TSX Flounders as Virus Anxiety Works into Markets

A volatile week for markets the world over ended with lots of bruises, with losses being particularly marked in the health-care and energy sector. This, as contractions of the coronavirus continued to multiple throughout much of the United States.

The S&P/TSX Composite Index got pounded 257.16 points, or 1.7%, to close out the week at 15,188.98, having surrendered 285.22 points, or 1.84%, for the last five sessions.

The Canadian dollar plummeted 0.32 cents to 73.01 cents U.S.

Health-care proved the sector to suffer investor wrath the hardest, with Knight Therapeutics sank 43 cents, or 5.9%, to $6.84, while Hexo docked five cents, or 5.1%, to 94 cents.

Energy also took a pounding as Shawcor dipped 35 cents, or 12.5%, to $2.45, while Frontera Energy parted with 29 cents, or 8%, to $3.35.

In financials, BMO settled $3.24, or 4.4%, to $70.51, while Alaris Royalty got pasted 58 cents, or 4.4%, to $12.66.

Gold stocks did their bit to keep the index as much afloat as they could, as B2Gold collected 27 cents, or 3.8%, to $7.41, while Alamos Gold picked up 43 cents, or 3.7%, to $11.93.

The largest percentage gainer on the TSX was SEMAFO, which jumped 15 cents, or 3.7%, to $4.72, after Endeavour Mining received clearance for its acquisition of SEMAFO.

Elsewhere in materials, Ero Copper jumped 58 cents, or 3.1%, to $19.08.

Corus Entertainment tumbled 53 cents, or 15.1%, the most on the TSX, to $2.97, after the company missed Q3 earnings, followed by Knight Therapeutics, which lost 55 cents, or 7.6%, to $6.72, after the pharma company reported disappointing Q1 results.


The TSX Venture Exchange hiked 2.78 points to 598.74, or higher on the week by 31.5 points, or 5.6%.

All but two of the 12 subgroups remained negative on the session, with health-care dropping 4%, energy worse off 2.9%, and financials sliding 2.8%

The two gainers were gold, up 0.9%, and materials, ahead 0.2%.


Stocks fell sharply on Friday after Texas rolled back some of its reopening measures, raising concern about the latest spike in coronavirus cases and its impact on the economy.

The Dow Jones Industrials plummeted 730.05 points, or 2.8%, to close Friday at 25,015.55.

The S&P 500 doffed 74.71 points, or 2.4%, to 3,009.05.

The NASDAQ Composite tumbled 259.78 points, or 2.6%, to 9,757.22.

Those losses led to the major averages’ second weekly drop in three weeks. The Dow dropped 3.3%, and S&P 500 fell 2.9%, for the week and the NASDAQ lost 1.9% in that time period.

Texas ordered all bars and establishments that receive more than 51% of their gross receipts to close. Restaurants, meanwhile, must limit on-premise dining to less than 50% indoor capacity. “At this time, it is clear that the rise in cases is largely driven by certain types of activities, including Texans congregating in bars,”

Florida also announced it would suspend “on premises consumption” of alcohol at bars in the state after reporting a surge of nearly 9,000 new virus cases. In Arizona, the number of cases jumped by 5.4%, topping a seven-day average of 2.9%. At a nationwide level, the daily average number of confirmed coronavirus cases is now more than 33,000.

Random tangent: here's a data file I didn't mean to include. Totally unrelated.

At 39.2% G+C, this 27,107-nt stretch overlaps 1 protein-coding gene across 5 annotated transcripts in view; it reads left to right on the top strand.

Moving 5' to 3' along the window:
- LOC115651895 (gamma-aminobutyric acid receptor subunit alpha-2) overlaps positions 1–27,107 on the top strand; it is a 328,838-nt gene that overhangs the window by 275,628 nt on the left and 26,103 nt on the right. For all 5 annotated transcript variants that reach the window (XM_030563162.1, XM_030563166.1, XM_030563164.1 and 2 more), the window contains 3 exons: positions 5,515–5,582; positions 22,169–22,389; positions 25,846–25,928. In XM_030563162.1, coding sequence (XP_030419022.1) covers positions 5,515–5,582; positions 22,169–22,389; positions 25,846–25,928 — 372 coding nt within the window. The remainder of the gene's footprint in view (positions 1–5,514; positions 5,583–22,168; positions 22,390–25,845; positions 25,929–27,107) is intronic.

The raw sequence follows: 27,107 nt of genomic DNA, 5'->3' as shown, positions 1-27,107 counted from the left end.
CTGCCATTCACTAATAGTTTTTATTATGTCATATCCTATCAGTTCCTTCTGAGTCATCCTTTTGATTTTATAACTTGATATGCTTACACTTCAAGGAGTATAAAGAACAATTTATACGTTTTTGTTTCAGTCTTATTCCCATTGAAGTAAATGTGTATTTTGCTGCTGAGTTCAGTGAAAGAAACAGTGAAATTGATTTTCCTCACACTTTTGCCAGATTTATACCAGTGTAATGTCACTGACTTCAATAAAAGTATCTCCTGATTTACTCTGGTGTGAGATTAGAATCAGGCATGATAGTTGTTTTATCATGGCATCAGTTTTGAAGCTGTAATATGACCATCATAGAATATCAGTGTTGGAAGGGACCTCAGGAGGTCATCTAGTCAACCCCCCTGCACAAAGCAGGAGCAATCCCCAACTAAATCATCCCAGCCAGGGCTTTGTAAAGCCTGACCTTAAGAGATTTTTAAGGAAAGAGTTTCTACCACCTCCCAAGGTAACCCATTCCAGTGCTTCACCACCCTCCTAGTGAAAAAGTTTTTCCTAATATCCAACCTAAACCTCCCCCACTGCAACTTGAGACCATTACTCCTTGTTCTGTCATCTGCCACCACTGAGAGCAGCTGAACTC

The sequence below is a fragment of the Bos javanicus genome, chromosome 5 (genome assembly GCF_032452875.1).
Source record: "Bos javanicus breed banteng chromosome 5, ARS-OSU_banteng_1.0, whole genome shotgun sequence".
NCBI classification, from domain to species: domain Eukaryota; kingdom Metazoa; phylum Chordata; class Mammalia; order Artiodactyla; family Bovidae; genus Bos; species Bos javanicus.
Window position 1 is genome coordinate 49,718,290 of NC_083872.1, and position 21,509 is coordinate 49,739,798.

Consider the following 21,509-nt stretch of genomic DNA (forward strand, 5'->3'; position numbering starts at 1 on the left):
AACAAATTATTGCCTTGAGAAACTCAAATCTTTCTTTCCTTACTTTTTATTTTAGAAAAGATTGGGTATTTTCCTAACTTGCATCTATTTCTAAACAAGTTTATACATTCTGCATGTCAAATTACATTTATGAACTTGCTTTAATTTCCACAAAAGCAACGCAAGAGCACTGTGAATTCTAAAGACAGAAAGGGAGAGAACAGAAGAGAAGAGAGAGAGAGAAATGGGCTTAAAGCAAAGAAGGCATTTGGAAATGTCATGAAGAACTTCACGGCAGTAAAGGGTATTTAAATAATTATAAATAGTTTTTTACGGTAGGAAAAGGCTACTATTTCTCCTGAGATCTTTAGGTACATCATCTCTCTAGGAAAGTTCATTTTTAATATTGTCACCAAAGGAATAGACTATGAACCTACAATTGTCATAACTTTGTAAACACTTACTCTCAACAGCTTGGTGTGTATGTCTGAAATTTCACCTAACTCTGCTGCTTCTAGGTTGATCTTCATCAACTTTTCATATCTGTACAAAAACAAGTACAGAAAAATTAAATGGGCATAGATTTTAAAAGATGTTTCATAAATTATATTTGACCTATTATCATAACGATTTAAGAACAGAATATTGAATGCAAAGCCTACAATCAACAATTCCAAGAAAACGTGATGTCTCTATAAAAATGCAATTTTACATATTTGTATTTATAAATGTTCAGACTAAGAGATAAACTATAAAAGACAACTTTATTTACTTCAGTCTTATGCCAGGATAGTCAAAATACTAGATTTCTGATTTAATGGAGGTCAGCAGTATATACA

Shares of companies that would benefit from an economic reopening tumbled. United Airlines, American and Delta all slid more than 3%. Cruise operator Norwegian Cruise line dropped 5%.

The moves came after the Fed’s annual stress test of the major banks showed some banks could get close to minimum capital levels in scenarios related to the coronavirus pandemic.

Because of this, banks must suspend share repurchase programs and cap dividend payments at current levels for the third quarter. Wells Fargo and Capital One may be forced to cut their dividends, according to a Morgan Stanley analyst.

The announcement sent some bank shares lower on Friday. Bank of America and JPMorgan Chase both fell more than 5%. Wells Fargo slid 7.4% and Goldman Sachs fell 8.7%.

Meanwhile, Nike shares slid 7.6% on the back of a surprising quarterly loss for the apparel giant. The company reported a loss of 51 cents per share and revenue of $6.31 billion for its fiscal fourth quarter. Nike’s quarterly revenue reflected a drop of 38% on a year-over-year basis.

The losses Friday morning came despite a record rise in consumer spending in May. The Commerce Department reported Friday that spending increased 8.2% last month, a positive sign for the U.S. economy amid a growing number of negative coronavirus headlines.

The government’s report on how much Americans spent on goods and services in May was the largest one-month gain dating back to records beginning in 1959. Consumer spending represents more than two-thirds of economic demand in the U.S.

Prices for the 10-Year Treasury rose sharply, lowering yields to 0.64% from Thursday’s 0.69%. Treasury prices and yields move in opposite directions.

Oil prices dipped 60 cents to $38.12 U.S. a barrel.

Gold prices recovered $13.10 to $1,783.70 U.S. an ounce.